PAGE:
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Divorcing a Narcissist

Q.

Are there red flags to help someone avoid being involved with a narcissist?

A.

It’s difficult. I always tell people to date for a long period of time anyway because these traits don’t come out until later. Some of the things to watch for are, does this person really want to know about you as a person? Do they really want to become involved in your life and your activities, your family and your friends? Or is it all about them and their world? I think you can begin to tell right away if someone has the ability to do empathy or talk to you in an authentic fashion about your own feelings and his or her feelings.

Q.

In a divorce, everybody is hurt and angry. How is a divorce from a narcissist any different?

A.

The narcissist doesn’t get over it. Other people are hurt and angry and go through their own divorce adjustment, but they tend to move on and get over it. The narcissist will continue to try to blame their partner and harm their partner. They do it by these long, extended, contentious divorce cases that cost hundreds of thousands of dollars. We need more education for professionals in the divorce field so that the custody evaluators and family law people and therapists know what they’re dealing with. They also can be seduced by the narcissist.

Q.

Besides the cost of a protracted divorce, what are the other concerns about divorcing a narcissist?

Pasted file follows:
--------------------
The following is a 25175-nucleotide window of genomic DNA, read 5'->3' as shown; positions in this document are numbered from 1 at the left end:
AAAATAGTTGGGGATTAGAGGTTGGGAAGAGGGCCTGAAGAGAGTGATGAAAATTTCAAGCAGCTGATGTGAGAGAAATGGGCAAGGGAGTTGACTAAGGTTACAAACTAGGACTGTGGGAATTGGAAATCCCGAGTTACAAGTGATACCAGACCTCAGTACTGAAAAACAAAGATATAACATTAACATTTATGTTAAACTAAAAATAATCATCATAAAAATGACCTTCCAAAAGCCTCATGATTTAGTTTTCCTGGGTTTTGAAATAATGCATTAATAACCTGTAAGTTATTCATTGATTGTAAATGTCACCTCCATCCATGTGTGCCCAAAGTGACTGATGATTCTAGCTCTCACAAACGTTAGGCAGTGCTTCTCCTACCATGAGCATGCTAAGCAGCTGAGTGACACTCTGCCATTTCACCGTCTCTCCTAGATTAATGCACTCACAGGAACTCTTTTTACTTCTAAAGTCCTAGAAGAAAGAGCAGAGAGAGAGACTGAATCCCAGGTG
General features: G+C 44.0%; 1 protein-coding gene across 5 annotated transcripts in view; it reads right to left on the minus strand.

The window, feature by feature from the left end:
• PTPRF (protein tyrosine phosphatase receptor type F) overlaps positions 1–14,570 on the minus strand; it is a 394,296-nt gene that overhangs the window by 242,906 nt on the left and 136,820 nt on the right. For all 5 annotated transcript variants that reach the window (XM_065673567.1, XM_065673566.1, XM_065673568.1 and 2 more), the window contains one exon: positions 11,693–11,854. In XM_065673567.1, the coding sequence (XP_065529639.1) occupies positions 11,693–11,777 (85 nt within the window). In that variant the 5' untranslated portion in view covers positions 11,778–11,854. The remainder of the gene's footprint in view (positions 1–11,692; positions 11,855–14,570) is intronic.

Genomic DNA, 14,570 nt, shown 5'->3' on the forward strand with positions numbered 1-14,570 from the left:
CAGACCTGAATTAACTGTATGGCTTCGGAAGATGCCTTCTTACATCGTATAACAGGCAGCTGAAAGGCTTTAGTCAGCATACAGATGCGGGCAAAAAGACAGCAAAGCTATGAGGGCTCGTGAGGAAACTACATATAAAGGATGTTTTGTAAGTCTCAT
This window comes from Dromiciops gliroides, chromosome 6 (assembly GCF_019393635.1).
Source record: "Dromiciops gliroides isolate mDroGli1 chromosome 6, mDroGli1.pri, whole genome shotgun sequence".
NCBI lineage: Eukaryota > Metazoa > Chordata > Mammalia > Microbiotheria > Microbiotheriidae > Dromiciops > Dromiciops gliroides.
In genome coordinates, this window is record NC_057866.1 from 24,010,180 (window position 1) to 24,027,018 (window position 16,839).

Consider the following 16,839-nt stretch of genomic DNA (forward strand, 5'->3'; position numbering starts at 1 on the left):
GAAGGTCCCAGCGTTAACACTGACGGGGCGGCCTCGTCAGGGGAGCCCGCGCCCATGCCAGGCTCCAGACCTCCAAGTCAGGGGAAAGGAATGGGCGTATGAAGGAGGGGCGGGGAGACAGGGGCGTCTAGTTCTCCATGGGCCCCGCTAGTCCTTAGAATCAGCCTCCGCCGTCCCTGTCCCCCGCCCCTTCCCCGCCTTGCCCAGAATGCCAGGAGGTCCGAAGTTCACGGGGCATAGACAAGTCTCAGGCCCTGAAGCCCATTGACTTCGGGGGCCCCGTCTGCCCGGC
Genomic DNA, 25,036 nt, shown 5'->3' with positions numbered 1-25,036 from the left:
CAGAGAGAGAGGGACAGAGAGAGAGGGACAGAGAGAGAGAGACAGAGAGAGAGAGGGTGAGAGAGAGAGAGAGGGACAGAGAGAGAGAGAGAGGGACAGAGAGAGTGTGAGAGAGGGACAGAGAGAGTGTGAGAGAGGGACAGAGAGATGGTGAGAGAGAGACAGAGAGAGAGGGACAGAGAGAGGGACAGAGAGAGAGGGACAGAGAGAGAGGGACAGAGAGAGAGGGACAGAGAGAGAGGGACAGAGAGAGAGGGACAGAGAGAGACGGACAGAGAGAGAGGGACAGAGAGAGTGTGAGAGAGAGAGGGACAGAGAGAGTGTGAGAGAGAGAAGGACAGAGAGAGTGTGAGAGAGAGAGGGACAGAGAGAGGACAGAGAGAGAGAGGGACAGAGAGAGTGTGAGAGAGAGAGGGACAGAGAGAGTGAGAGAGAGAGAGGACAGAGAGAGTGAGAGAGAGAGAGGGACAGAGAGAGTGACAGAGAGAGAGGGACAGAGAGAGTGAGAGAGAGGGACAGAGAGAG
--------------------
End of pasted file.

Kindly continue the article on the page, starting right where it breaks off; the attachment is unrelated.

A.

My primary concern is that children are just terribly harmed by what happens. Kids have a hard time going through a normal divorce. In these high-conflict, contentious divorce cases, this becomes a child’s life. It’s evaluators and therapists and court cases. Children are caught in the middle of all that and deeply harmed by it.

Narcissists don’t make great parents, but they use the children as pawns because they know it’s the most important thing to their partner. It’s not that they necessarily want to have time with kids, but it looks good for them to do the Disneyland-parent kind of stuff. The children are the best tool they have to get back at their partner.

Q.

Is it worse to divorce a narcissist than to keep being married to one?

A.

What pushes people to get out of the relationship is that they see high conflict in the marriage is causing emotional damage to their children. Often they make a decision to leave because they see it’s harming the kids. But the partners in these relationships get physically sick, they become exhausted from having to revolve around the narcissist and they feel like they can’t do anything right. Eventually when they seek a divorce, they find the attorneys and therapists and people who can help them. I think finding the right professionals who work together as a team is really important.



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